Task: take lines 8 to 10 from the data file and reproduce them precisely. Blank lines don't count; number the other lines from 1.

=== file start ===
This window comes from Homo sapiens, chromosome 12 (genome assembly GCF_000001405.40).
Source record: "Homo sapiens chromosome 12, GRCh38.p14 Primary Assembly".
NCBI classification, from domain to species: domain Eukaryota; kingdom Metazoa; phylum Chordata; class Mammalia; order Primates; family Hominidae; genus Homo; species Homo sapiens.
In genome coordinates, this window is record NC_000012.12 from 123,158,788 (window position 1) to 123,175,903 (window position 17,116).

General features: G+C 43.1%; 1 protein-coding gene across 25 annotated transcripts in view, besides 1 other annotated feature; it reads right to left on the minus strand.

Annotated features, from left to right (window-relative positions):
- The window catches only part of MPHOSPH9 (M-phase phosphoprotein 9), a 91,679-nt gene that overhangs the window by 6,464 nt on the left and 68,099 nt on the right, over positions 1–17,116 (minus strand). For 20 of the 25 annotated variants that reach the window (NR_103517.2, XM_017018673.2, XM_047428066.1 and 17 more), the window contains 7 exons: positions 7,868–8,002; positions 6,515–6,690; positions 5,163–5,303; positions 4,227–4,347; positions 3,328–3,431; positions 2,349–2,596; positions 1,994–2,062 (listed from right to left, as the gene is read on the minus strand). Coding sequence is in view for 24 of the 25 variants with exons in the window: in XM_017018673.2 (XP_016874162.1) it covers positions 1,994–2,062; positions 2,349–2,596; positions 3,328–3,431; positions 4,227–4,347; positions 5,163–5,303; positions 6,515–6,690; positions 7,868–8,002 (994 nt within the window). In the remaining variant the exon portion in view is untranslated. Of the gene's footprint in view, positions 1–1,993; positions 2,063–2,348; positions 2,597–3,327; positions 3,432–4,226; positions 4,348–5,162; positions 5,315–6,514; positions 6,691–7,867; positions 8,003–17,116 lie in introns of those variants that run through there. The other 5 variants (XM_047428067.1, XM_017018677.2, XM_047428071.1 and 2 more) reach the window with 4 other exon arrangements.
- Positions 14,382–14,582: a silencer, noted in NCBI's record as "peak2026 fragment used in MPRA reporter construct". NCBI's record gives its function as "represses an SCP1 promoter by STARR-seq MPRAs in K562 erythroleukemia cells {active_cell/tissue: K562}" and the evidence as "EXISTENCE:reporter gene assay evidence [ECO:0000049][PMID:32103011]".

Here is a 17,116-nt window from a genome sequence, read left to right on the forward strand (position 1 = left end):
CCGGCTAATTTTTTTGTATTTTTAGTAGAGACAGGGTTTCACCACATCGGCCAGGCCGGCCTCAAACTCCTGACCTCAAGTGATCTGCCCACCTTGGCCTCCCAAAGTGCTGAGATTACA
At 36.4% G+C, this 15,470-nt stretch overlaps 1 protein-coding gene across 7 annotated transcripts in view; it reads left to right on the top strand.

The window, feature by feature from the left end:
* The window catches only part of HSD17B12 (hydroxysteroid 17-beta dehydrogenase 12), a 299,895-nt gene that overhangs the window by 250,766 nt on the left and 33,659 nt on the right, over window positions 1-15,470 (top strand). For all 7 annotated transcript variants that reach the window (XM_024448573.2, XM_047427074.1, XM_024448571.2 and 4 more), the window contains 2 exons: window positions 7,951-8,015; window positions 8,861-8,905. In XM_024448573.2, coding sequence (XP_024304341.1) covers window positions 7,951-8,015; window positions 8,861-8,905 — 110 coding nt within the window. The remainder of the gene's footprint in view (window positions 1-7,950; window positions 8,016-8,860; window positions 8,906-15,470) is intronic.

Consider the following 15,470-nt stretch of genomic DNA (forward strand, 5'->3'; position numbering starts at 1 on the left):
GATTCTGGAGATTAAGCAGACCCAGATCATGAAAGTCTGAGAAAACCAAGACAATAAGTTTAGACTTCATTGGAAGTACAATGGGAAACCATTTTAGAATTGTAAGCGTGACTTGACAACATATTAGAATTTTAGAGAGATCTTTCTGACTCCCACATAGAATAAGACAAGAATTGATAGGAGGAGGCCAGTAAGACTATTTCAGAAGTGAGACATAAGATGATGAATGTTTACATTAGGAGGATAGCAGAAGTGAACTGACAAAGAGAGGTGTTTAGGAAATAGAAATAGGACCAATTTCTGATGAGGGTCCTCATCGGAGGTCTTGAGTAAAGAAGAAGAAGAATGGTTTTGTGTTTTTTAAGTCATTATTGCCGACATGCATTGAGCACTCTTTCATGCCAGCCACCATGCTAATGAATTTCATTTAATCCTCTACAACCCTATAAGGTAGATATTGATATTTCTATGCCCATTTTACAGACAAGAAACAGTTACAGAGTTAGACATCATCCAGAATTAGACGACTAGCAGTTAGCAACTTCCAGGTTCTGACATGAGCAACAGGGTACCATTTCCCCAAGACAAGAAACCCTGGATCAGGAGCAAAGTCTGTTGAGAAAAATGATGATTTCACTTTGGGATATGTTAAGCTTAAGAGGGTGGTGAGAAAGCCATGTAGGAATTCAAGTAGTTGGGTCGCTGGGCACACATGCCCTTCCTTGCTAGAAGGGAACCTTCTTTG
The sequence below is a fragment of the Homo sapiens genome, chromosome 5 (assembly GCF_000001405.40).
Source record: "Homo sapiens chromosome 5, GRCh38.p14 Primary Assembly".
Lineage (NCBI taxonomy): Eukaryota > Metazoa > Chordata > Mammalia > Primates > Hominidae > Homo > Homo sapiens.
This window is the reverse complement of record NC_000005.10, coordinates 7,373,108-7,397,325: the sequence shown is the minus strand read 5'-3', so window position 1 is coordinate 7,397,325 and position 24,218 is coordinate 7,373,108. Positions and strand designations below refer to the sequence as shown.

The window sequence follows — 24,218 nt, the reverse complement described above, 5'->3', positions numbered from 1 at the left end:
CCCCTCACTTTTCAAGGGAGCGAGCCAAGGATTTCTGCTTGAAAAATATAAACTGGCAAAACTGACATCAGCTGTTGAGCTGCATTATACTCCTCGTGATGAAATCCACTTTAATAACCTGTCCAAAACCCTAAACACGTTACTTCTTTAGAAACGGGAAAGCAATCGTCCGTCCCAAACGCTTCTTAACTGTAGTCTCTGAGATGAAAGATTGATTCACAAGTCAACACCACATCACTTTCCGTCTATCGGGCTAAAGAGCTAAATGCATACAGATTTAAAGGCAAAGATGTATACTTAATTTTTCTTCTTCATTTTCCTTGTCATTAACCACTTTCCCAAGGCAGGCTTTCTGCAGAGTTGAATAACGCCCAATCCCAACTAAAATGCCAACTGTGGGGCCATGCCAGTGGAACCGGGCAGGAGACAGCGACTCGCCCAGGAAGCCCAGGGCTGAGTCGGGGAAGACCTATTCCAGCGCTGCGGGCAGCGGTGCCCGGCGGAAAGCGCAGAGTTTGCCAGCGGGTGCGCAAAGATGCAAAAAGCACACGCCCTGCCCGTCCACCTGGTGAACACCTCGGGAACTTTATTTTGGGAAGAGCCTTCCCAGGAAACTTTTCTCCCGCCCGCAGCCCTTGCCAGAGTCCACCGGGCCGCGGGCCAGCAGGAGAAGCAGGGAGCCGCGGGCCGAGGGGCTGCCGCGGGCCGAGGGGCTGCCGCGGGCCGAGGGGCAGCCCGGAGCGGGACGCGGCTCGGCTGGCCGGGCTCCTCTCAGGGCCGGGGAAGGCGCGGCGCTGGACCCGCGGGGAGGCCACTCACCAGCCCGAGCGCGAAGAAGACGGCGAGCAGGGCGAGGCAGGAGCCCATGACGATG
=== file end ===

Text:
- Positions 14,382–14,582: a silencer, noted in NCBI's record as "peak2026 fragment used in MPRA reporter construct". NCBI's record gives its function as "represses an SCP1 promoter by STARR-seq MPRAs in K562 erythroleukemia cells {active_cell/tissue: K562}" and the evidence as "EXISTENCE:reporter gene assay evidence [ECO:0000049][PMID:32103011]".

Here is a 17,116-nt window from a genome sequence, read left to right on the forward strand (position 1 = left end):
CCGGCTAATTTTTTTGTATTTTTAGTAGAGACAGGGTTTCACCACATCGGCCAGGCCGGCCTCAAACTCCTGACCTCAAGTGATCTGCCCACCTTGGCCTCCCAAAGTGCTGAGATTACA